• Double-check the cap. Childproof medicine storage is a must. Close the childproof medicine caps tightly and double-check them.
  • Keep them in place every time. Children are fast at doing things they are not supposed to do. Take the medicines out only at the time you are supposed to have them and not before/ Do not forget to keep the medicines back in a safe place.
  • Remind guests and other elders. Whether it is a housekeeper, nanny, family member, house guest or any visitor; ask them to keep medications out of reach and sight of the child.
  • Teach them about medicine. Never tell them medicine is like candy. Explain to them the reason why you or they are taking the medicine. Tell them to never take medicine without you or any trusted adult nearby.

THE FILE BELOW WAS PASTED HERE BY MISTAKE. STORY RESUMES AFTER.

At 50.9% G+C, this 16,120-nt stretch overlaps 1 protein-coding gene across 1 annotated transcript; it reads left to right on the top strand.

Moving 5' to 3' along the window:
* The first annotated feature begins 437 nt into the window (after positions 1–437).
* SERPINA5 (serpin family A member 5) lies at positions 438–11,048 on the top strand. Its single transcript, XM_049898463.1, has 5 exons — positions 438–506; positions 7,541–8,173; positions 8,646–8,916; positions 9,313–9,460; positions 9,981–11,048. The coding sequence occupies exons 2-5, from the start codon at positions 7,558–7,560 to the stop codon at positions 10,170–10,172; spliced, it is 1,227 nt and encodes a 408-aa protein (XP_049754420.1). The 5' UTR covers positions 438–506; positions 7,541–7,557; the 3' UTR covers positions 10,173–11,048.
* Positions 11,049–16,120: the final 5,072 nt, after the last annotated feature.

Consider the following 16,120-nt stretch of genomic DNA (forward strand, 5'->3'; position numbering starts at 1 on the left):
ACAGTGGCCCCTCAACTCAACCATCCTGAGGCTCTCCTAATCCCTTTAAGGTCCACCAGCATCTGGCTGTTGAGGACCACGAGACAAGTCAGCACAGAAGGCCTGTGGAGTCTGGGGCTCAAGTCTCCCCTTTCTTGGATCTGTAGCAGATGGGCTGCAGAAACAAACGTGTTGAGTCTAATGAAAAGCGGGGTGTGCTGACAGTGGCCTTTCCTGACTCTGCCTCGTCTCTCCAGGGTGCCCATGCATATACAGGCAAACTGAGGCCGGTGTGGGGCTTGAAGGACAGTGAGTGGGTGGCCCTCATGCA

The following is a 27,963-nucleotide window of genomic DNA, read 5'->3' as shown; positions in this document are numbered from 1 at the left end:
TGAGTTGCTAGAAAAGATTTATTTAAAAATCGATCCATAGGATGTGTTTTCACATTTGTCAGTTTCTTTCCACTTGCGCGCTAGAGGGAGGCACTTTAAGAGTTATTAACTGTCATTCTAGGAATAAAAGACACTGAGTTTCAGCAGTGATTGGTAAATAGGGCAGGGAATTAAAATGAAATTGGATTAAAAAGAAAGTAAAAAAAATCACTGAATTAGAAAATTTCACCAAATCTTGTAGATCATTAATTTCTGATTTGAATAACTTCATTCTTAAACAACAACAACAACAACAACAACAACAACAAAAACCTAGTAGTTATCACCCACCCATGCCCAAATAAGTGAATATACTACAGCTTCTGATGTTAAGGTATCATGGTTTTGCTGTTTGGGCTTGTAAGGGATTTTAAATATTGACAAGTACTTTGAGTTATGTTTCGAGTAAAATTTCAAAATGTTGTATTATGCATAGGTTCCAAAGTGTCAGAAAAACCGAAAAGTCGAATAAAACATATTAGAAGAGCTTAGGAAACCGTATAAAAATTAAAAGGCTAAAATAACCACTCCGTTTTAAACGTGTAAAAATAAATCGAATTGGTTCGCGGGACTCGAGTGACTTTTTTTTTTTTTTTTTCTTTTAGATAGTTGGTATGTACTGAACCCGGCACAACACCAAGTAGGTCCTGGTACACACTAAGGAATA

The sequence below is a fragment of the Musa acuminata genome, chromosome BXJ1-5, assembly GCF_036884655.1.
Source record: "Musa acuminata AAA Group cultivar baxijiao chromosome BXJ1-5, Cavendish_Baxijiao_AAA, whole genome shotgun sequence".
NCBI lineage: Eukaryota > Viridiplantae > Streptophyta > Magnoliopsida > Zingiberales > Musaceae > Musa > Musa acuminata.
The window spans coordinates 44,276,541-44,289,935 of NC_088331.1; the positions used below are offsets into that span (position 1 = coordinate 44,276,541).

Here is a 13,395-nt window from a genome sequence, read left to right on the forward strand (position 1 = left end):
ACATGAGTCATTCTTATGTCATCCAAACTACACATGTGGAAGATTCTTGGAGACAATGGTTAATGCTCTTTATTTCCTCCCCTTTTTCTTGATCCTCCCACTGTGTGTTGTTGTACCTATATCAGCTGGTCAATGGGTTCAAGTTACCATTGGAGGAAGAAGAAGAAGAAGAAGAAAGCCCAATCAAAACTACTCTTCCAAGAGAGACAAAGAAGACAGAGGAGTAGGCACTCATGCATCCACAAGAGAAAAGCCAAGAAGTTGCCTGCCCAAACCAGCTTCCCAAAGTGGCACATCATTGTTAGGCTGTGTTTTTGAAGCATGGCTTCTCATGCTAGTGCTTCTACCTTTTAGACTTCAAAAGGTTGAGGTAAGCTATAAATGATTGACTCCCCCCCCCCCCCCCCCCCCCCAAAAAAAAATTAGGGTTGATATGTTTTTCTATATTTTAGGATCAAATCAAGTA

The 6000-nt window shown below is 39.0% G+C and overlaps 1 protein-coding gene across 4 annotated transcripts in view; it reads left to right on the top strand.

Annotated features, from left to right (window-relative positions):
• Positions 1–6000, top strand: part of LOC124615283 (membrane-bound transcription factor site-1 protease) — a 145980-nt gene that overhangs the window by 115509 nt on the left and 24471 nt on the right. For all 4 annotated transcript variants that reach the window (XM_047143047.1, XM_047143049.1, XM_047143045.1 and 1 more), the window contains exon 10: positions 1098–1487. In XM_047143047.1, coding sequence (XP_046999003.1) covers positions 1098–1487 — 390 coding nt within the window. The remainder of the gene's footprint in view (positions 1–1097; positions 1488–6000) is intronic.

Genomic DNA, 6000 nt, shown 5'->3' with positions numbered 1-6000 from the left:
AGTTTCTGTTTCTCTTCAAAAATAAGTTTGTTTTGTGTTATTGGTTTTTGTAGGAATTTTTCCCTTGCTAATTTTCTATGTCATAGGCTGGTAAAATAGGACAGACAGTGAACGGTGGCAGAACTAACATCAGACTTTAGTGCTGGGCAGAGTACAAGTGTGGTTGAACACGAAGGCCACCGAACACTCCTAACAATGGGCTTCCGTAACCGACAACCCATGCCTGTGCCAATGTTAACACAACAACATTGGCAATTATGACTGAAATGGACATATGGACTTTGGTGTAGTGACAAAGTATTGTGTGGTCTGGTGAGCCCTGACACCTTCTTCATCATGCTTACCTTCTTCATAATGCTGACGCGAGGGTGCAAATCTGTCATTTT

• Children love to imitate. So, try not to take the medication in front of them. Also, avoid storing medicines in attractive boxes.
  • If the elderly take medication given in the list above, if possible, keep a count on the number of pills. If you find any missing, ask your child first.

Child Safety: Tips About Safe Dosing

Medication poisoning can also be the result of incorrect dosage. To prevent any dosing error, give the oral liquid medication in the prescribed millilitres (ml) only. Here are some tips to help you prevent dosage mistakes and ensuring child safety:

  • Know the amount. Have all the information about the amount of medicine to be given and when to give it. Do not give the medicine more or more often than the prescribed amount.
  • Use the right dosing device. Do not use a random spoon to give your child medicine. Use the dosing cup that comes with the medicine or buy any new proper device like a dropper or dosing cup.
  • Measure the right amount. Do not give medicine in the dark. There are chances of making a dosage mistake.
  • Keep the check of medicine given. If your child has to take medicine regularly then make a system amount for both the parents to notify each other. If the dose is missed, give it as soon as possible to give the next dose at the right time. Never give two doses together.